The Kalahari – San/Bushmen Style *Videos*

I’ve always been enamored with idea of visiting the Kalahari Desert. Even the name “Kalahari” –meaning Land of Thirst — conjures up all that is intriguing about Africa. So I was thrilled that my Acacia Africa Desert Tracker safari took me to see the Kalahari and meet the San/Bushmen.

The San/Bushman (as they call themselves) are the indigenous people of Southern Africa and an ancient hunter-gatherer society. About 90,000 San/Bushmen remain, with more than half living in Botswana.

Their original domain spanned 8 countries: South Africa, Zimbabwe, Lesotho, Mozambique, Swaziland, Botswana, Namibia, and Angola. Today, their territory of the Kalahari Desert is about the size of Denmark.

All San/Bushmen now live in settlements after a forced relocation policy in the mid-1990s. The San/Bushmen we talked with said there are only about 4 true San/Bushmen still living in the bushveld: a family comprising a husband, wife and 2 daughters; and 1 crazy dude.

Here’re the highlights of our day (and night) spent in the San/Bushmen village of Xana:

Trance Dancing: After dinner around the campfire, my tent-mate Lucy and I went to view the San/Bushmen dance ceremony. Supposedly these celebratory and healing dances haven’t changed in more than 20,000 years!

The male dancers were wearing traditional dress (or rather, un-dress) with rattles of beans and shells strapped to their lower legs. The women were sitting around the fire, providing rhythmic clapping and intonations.

During the dance, the stomping and clapping would start slowly, building in tempo before reaching a crescendo. I have to admit – it was mesmerizing! Check it out!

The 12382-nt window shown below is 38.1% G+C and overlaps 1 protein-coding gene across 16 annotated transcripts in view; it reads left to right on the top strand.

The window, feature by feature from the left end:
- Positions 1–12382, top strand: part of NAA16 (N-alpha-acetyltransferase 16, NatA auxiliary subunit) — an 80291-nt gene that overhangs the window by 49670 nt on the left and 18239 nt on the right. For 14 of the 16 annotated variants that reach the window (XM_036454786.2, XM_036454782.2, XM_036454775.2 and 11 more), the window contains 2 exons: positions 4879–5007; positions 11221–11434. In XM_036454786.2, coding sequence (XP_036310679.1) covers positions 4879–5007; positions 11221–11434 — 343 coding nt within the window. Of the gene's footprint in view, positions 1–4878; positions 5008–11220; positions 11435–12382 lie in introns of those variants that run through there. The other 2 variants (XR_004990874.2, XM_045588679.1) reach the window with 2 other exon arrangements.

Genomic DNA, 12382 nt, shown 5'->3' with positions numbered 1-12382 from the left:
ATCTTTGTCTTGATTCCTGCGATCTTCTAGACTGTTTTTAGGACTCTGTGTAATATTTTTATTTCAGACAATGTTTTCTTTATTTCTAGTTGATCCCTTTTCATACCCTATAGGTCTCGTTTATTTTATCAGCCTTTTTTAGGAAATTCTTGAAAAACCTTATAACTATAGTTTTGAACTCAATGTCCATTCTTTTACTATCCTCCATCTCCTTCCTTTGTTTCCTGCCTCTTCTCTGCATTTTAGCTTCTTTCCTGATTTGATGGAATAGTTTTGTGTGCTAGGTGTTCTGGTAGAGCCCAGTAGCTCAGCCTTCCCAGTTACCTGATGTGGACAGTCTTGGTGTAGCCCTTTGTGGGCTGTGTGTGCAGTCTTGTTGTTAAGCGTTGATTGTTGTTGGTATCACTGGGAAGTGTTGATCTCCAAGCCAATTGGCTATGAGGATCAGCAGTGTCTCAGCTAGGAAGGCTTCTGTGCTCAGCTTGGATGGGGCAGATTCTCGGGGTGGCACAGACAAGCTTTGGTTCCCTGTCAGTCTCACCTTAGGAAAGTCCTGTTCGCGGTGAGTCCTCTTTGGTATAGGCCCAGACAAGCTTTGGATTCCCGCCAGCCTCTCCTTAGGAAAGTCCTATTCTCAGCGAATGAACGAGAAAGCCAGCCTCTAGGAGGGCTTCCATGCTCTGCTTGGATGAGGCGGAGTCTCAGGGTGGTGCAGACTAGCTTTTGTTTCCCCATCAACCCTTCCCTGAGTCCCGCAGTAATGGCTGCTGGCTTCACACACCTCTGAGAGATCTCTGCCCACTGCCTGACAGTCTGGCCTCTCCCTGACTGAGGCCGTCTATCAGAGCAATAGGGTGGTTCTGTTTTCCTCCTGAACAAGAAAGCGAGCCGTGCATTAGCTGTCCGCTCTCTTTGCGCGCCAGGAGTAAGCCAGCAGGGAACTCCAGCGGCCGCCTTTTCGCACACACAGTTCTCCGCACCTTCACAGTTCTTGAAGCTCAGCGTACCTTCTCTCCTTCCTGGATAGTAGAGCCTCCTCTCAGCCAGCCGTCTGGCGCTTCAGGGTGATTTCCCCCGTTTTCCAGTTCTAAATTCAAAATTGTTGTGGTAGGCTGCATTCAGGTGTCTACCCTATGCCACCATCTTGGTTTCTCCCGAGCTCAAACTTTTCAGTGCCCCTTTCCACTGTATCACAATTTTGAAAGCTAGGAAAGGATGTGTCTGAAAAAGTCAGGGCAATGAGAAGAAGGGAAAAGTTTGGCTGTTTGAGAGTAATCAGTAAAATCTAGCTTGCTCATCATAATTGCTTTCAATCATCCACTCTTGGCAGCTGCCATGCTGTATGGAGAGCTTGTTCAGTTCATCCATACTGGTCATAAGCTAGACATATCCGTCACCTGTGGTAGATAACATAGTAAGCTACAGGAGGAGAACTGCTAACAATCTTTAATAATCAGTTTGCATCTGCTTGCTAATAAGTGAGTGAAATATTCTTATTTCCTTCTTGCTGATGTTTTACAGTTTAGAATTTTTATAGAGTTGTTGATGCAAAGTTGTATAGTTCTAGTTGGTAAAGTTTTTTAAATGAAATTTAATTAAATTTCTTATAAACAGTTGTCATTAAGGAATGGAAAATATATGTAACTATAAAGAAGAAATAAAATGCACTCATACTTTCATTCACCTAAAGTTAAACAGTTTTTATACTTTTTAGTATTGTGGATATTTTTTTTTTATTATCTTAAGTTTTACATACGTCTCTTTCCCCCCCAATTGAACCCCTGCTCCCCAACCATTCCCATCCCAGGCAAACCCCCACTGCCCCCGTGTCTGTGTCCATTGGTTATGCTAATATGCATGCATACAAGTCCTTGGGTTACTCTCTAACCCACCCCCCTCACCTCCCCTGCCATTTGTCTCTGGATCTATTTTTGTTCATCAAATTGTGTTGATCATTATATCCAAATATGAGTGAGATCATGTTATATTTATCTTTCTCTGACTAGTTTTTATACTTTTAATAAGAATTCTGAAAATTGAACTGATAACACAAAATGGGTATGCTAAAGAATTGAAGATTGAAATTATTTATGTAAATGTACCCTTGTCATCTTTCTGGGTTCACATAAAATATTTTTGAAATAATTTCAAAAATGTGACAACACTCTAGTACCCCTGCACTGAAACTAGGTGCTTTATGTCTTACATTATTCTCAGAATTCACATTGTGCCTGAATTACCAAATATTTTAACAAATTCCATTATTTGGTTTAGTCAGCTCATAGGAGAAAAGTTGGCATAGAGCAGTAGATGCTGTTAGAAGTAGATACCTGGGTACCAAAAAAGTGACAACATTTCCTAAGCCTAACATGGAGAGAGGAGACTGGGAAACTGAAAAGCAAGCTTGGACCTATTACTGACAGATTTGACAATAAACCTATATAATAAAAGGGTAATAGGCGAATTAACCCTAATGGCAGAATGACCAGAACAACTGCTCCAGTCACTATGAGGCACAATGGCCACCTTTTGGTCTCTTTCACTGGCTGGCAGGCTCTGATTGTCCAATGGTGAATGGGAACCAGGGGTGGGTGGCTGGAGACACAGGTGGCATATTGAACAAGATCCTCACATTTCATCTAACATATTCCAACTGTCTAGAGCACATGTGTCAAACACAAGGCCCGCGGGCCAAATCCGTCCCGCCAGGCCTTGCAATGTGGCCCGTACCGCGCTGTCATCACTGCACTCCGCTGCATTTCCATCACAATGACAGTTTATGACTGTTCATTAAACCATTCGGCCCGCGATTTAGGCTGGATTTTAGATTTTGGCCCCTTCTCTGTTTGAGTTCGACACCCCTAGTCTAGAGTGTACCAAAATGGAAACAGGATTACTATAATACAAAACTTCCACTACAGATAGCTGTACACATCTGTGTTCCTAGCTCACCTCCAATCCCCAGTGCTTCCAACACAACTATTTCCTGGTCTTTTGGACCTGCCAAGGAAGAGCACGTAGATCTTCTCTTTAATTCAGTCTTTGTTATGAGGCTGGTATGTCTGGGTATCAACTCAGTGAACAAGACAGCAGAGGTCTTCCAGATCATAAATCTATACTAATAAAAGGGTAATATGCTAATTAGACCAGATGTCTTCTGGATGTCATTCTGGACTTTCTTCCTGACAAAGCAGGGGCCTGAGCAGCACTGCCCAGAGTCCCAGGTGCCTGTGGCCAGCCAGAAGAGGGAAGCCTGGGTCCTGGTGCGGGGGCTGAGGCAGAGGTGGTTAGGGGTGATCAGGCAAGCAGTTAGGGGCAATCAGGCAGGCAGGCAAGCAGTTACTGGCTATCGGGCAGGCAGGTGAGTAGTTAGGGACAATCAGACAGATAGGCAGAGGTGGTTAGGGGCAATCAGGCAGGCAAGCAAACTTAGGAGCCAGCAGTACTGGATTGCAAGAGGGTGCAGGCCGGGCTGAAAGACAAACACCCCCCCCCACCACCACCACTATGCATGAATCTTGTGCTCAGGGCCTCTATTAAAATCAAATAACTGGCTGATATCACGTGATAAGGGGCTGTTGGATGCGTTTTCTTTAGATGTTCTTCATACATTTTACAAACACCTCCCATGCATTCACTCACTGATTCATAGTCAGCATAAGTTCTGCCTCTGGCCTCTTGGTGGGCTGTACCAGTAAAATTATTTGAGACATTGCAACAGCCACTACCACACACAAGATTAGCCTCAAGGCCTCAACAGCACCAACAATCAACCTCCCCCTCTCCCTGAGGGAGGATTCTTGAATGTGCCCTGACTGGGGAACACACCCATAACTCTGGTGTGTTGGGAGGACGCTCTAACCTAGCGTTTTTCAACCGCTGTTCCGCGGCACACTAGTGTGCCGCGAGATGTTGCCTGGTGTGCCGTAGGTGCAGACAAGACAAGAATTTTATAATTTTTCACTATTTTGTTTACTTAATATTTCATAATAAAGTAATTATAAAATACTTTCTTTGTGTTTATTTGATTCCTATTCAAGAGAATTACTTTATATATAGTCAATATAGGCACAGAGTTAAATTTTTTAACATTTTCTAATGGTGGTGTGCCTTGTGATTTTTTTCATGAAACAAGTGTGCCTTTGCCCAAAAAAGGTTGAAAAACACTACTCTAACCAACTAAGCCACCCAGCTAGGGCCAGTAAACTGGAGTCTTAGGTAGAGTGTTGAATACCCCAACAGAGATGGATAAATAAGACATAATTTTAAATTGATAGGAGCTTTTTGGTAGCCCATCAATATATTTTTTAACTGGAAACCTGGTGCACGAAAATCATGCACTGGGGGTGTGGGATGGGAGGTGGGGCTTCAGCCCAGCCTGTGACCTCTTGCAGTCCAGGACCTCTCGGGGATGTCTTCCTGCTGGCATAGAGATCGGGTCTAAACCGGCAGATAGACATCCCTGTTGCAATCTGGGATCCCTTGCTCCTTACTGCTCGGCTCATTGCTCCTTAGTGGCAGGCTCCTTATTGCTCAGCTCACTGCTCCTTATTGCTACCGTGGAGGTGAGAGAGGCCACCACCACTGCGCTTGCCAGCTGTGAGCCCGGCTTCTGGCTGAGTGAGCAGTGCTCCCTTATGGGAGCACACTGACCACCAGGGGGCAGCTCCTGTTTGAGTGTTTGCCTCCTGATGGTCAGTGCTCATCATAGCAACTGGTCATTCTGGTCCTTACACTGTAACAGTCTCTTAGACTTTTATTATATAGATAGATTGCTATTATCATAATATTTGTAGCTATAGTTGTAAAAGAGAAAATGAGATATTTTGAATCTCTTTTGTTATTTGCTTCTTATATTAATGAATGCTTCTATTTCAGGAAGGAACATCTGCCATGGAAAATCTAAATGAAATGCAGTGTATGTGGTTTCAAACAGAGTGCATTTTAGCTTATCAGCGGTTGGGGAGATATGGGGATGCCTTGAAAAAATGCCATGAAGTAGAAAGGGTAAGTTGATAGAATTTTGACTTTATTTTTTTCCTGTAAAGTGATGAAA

Can’t see the video? Click on this link: /

Bush Walk: In the morning, our entire group was escorted on a walk through the bushveld by our San/Bushmen guides and our interpreter Robert. Each individual in the guiding party showed us an aspect of traditional San/Bushmen life, like:

  • How to suck water out of the sand using a reed straw.
  • Which plants were used to heal injuries, for contraception, and as an herbal form of Viagra.
  • How plants were used to dye their leather clothing to make it soft.

One of the young men we met, Dusa Sekere, was learning to be a healer. Here’s our conversation with him:

Can’t see the video? Click on this link:

Supporting the San/Bushmen

Within the last generation, the San/Bushmen have been forced to abandon their traditional hunter-gatherer lifestyle. If you are interested in supporting the San/Bushmen as they build a new economic and political base, there are 4 NGOs that are based in the Kalahari town of Ghanzi:

  • Ghanzi Craft – Providing economic upliftment of the San/Bushmen through the development of craft skills and the marketing of Bushman crafts.
  • Kuru Development Trust – Base in D’Kar, the trust supports community projects like leather work, arts, crafts, and other agricultural projects.
  • First People of the Kalahari – Serving as the international mouthpiece for all San/Bushmen communities, this is the only NGO trying to empower the San/Bushmen through the political process.
  • Permaculture Trust – Working at the grassroots level to promote sustainable vegetation and income generation for the San/Bushmen.

Keeping the Kalahari Alive!

The San/Bushman of the Kalahari are working hard to keep their traditions alive. I’m really psyched we got to experience some of their ancient culture. I believe tour excursions such as our Kalahari trek are vital to helping preserve and promote the San/Bushman desert heritage.


This activity was part of my Acacia Africa 19-day Desert Tracker safari from Cape Town, South Africa to Livingstone, Zambia. It was an unforgettable experience and I highly recommend you check them out if you’re planning an Africa adventure!

Contact Acacia Africa directly at: or contact them directly +44 020 7706 4700 /


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This entry was posted on Thursday, November 17th, 2011 and is filed under Africa.

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